Next time, I'll start painting on some Reaper colors, and see how well they stick to this base coat.

Edited by Grumpy Cave Bear
  • Like 10

Share this post


Link to post
Share on other sites

Looking good.

 

For Folk Art, you might want to try what they used to call Artist's Pigments. They are thicker and far heavier on pigments in the Pigment / binder / filler ratio. After 2008 they rolled the colours into the main line, but so far the formula has been the same. Some of the colours are hard to find which is a real shame since the 463 Dioxazine Purple is the DARKEST purple I have ever seen in a craft paint.

 

FolkArt Artists’ Pigments
758 Alizarin Crimson 
481 Aqua 
476 Asphaltum 
484 Brilliant Ultramarine 
686 Burnt Carmine 
943 Burnt Sienna 
462 Burnt Umber 
453 Butler Magenta
720 Cobalt 
463 Dioxazine Purple 
237 Fawn
471 Green Umber 
461 Hauser Green Dark 
459 Hauser Green Light 
460 Hauser Green Medium 
235 Ice Blue Dark
233 Ice Green Light
521 Lemon Yellow
914 Light Red Oxide 
455 Medium Yellow 
435 Napthol Crimson 
522 Phthalo Blue 
486 Prussian Blue 
479 Pure Black 
689 Pure Magenta 
628 Pure Orange 
452 Raw Sienna 
485 Raw Umber 
629 Red Light 
458 Sap Green 
480 Titanium White 
456 True Burgundy 
679 Turner’s Yellow 
504 Vandyke Brown 
649 Warm White 
503 Yellow Citron 
918 Yellow LIght 
917 Yellow Ochre 
 
I underlined the really dark colours for deep basecoats.
  • Like 2

Share this post


Link to post
Share on other sites

I had just a little time tonight, so I used it to base coat the second colossal skeleton and a couple of other models (which won't be appearing in this thread). I figured I had the airbrush out, so I might as well batch-paint them.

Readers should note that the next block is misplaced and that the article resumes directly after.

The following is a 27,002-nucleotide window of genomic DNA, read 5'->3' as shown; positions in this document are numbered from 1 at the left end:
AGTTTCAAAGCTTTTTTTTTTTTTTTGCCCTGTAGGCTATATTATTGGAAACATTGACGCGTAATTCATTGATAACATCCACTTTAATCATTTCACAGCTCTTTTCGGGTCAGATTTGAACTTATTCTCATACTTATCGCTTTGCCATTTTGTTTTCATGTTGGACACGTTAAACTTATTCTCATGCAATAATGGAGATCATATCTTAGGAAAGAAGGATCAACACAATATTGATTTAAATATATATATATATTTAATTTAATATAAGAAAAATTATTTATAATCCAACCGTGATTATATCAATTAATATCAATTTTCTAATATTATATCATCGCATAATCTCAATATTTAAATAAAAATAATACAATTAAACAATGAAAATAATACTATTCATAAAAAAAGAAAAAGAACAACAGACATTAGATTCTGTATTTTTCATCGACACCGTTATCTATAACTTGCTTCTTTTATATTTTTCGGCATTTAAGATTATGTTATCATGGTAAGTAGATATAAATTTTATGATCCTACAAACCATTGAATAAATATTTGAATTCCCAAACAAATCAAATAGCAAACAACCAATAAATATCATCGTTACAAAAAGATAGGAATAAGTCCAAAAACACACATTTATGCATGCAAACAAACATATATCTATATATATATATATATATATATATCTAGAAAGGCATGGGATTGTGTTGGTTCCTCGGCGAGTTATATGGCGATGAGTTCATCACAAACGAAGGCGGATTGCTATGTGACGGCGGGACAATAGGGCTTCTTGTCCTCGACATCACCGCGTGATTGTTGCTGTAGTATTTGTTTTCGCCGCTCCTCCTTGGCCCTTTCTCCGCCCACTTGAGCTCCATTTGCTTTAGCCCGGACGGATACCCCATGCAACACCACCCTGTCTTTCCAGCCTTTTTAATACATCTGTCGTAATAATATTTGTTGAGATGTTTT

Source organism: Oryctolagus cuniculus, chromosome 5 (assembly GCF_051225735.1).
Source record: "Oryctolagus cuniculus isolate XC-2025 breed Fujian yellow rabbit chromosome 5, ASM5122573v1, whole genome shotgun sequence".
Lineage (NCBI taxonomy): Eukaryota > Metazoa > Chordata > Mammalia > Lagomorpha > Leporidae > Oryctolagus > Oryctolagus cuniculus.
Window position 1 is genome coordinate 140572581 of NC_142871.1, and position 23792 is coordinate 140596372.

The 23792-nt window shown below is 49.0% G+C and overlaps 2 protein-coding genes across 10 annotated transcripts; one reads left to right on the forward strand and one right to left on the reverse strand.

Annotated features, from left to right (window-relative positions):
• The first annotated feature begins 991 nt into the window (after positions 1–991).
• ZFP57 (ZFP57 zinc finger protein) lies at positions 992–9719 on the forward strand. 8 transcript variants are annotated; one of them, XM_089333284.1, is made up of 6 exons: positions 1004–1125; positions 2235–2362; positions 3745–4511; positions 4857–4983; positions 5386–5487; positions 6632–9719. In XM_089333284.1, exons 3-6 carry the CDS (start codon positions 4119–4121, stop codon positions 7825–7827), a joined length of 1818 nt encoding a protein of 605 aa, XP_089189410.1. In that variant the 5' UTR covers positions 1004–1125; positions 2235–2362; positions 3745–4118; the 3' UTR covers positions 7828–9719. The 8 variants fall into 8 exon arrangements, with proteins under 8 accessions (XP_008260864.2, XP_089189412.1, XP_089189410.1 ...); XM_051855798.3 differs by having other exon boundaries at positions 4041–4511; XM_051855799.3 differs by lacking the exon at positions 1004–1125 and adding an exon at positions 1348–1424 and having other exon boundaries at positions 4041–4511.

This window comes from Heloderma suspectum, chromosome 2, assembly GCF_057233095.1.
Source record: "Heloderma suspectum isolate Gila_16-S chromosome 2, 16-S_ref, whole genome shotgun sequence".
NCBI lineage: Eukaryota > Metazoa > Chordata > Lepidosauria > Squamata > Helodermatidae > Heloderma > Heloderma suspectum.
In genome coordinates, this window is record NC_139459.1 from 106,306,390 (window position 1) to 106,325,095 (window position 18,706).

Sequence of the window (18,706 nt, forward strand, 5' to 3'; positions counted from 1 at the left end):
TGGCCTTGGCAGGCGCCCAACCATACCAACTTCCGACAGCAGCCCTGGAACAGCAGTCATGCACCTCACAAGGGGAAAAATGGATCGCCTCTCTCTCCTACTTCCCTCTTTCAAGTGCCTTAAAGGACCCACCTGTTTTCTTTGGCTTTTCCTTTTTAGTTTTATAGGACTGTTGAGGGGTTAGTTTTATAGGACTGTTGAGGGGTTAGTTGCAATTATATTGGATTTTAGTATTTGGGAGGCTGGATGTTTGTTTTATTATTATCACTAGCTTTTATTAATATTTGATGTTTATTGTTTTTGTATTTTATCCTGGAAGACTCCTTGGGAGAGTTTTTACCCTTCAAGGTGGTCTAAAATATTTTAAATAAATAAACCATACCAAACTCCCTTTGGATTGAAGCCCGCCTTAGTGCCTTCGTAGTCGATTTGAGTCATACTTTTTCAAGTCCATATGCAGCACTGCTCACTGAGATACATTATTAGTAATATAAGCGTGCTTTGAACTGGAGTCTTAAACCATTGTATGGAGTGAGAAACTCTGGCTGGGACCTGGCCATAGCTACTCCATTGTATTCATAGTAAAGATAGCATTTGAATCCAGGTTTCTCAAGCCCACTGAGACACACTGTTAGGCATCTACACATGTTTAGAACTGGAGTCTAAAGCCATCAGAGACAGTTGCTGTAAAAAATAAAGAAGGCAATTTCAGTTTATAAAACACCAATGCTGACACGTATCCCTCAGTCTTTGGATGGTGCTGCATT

The idea of using Folk Art Multi-Surface paint as a base came from a thread on the Dwarven Forge site where the author (Cody N) was testing several cheap paints for the Dwarvenite Game Tiles. This paint came up as the clear durability winner, so I did a few tests with scraps of Bonesium and found it worked just as well on that. The color selection on that line is pretty limited so far, only about 40 colors and a handful of which are suitably dark, but since it's a base and won't show much, I'm not worried. Of the colors suggested by scorpio16, only Pure Black and Burnt Umber are in the Multi-Surface line.

 

Tonight I tried using isopropyl alcohol as an airbrushing thinner, which doesn't work -- the paint was starting to clump and curdle in the mixing jar. Just plain water as a thinner worked about as well as the ammonia window cleaner, at least for the warmer temperatures we've been having lately, so I finished basing with that.

 

I'm also excited about using a bunch of new colors on this project, too. Last week, Cool Stuff Inc cleared out their unpainted miniatures lines and paint at 60% off. I learned about this only just as I was going out the door to work, so I quickly dropped one of every remaining Reaper single paint (the sets were already gone) into the shopping basket and checked out. I didn't think of getting any of miniatures or telling anyone else until after I got to work, and by the time I got back home it was just about over.

 

But this arrived on my doorstep over the weekend:

 

post-13048-0-07616400-1407390407_thumb.jpg

 

Over 100 Reaper paint bottles! In one swoop, I tripled size of my paint set. I even completed a few more triads. It took a couple hours just to shake, test, sort and mark a drop of color on the lid of each bottle.

 

Now I have to put them to good use...

  • Like 11

Share this post


Link to post
Share on other sites